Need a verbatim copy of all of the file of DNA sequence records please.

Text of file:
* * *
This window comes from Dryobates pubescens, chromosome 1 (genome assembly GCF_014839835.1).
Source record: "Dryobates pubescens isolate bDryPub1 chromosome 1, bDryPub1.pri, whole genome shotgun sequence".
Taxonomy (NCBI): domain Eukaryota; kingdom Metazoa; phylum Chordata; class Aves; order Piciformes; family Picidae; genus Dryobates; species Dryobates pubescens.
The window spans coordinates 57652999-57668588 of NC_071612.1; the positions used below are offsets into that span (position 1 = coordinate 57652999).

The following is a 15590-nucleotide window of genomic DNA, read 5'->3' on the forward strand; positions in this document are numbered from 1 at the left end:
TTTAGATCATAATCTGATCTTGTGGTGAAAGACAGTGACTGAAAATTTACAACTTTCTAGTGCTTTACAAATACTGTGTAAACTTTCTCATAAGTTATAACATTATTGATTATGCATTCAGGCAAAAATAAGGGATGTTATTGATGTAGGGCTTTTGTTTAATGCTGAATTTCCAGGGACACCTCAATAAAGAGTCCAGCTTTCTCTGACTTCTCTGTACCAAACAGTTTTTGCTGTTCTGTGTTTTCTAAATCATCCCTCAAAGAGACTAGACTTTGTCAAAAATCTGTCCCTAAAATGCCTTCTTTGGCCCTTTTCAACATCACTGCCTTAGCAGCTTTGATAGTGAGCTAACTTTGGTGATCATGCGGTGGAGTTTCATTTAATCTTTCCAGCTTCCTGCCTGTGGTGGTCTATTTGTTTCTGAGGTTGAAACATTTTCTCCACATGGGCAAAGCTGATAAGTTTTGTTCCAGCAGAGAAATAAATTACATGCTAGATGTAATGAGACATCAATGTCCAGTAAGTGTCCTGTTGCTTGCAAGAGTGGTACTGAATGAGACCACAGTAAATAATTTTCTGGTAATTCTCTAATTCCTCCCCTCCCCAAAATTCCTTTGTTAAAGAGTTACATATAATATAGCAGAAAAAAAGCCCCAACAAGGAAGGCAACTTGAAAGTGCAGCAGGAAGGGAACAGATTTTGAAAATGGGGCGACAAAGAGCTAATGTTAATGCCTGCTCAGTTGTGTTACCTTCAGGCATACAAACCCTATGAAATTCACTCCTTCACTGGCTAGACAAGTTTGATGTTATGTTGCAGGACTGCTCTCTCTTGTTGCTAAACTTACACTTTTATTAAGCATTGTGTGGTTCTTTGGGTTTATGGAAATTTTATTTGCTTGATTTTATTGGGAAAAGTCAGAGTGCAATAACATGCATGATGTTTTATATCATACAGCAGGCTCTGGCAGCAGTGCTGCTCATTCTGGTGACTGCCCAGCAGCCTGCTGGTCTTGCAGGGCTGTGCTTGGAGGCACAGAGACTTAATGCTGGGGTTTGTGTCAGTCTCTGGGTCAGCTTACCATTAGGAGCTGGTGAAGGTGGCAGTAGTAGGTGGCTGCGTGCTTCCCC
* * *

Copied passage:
This window comes from Dryobates pubescens, chromosome 1 (genome assembly GCF_014839835.1).
Source record: "Dryobates pubescens isolate bDryPub1 chromosome 1, bDryPub1.pri, whole genome shotgun sequence".
Taxonomy (NCBI): domain Eukaryota; kingdom Metazoa; phylum Chordata; class Aves; order Piciformes; family Picidae; genus Dryobates; species Dryobates pubescens.
The window spans coordinates 57652999-57668588 of NC_071612.1; the positions used below are offsets into that span (position 1 = coordinate 57652999).

The following is a 15590-nucleotide window of genomic DNA, read 5'->3' on the forward strand; positions in this document are numbered from 1 at the left end:
TTTAGATCATAATCTGATCTTGTGGTGAAAGACAGTGACTGAAAATTTACAACTTTCTAGTGCTTTACAAATACTGTGTAAACTTTCTCATAAGTTATAACATTATTGATTATGCATTCAGGCAAAAATAAGGGATGTTATTGATGTAGGGCTTTTGTTTAATGCTGAATTTCCAGGGACACCTCAATAAAGAGTCCAGCTTTCTCTGACTTCTCTGTACCAAACAGTTTTTGCTGTTCTGTGTTTTCTAAATCATCCCTCAAAGAGACTAGACTTTGTCAAAAATCTGTCCCTAAAATGCCTTCTTTGGCCCTTTTCAACATCACTGCCTTAGCAGCTTTGATAGTGAGCTAACTTTGGTGATCATGCGGTGGAGTTTCATTTAATCTTTCCAGCTTCCTGCCTGTGGTGGTCTATTTGTTTCTGAGGTTGAAACATTTTCTCCACATGGGCAAAGCTGATAAGTTTTGTTCCAGCAGAGAAATAAATTACATGCTAGATGTAATGAGACATCAATGTCCAGTAAGTGTCCTGTTGCTTGCAAGAGTGGTACTGAATGAGACCACAGTAAATAATTTTCTGGTAATTCTCTAATTCCTCCCCTCCCCAAAATTCCTTTGTTAAAGAGTTACATATAATATAGCAGAAAAAAAGCCCCAACAAGGAAGGCAACTTGAAAGTGCAGCAGGAAGGGAACAGATTTTGAAAATGGGGCGACAAAGAGCTAATGTTAATGCCTGCTCAGTTGTGTTACCTTCAGGCATACAAACCCTATGAAATTCACTCCTTCACTGGCTAGACAAGTTTGATGTTATGTTGCAGGACTGCTCTCTCTTGTTGCTAAACTTACACTTTTATTAAGCATTGTGTGGTTCTTTGGGTTTATGGAAATTTTATTTGCTTGATTTTATTGGGAAAAGTCAGAGTGCAATAACATGCATGATGTTTTATATCATACAGCAGGCTCTGGCAGCAGTGCTGCTCATTCTGGTGACTGCCCAGCAGCCTGCTGGTCTTGCAGGGCTGTGCTTGGAGGCACAGAGACTTAATGCTGGGGTTTGTGTCAGTCTCTGGGTCAGCTTACCATTAGGAGCTGGTGAAGGTGGCAGTAGTAGGTGGCTGCGTGCTTCCCC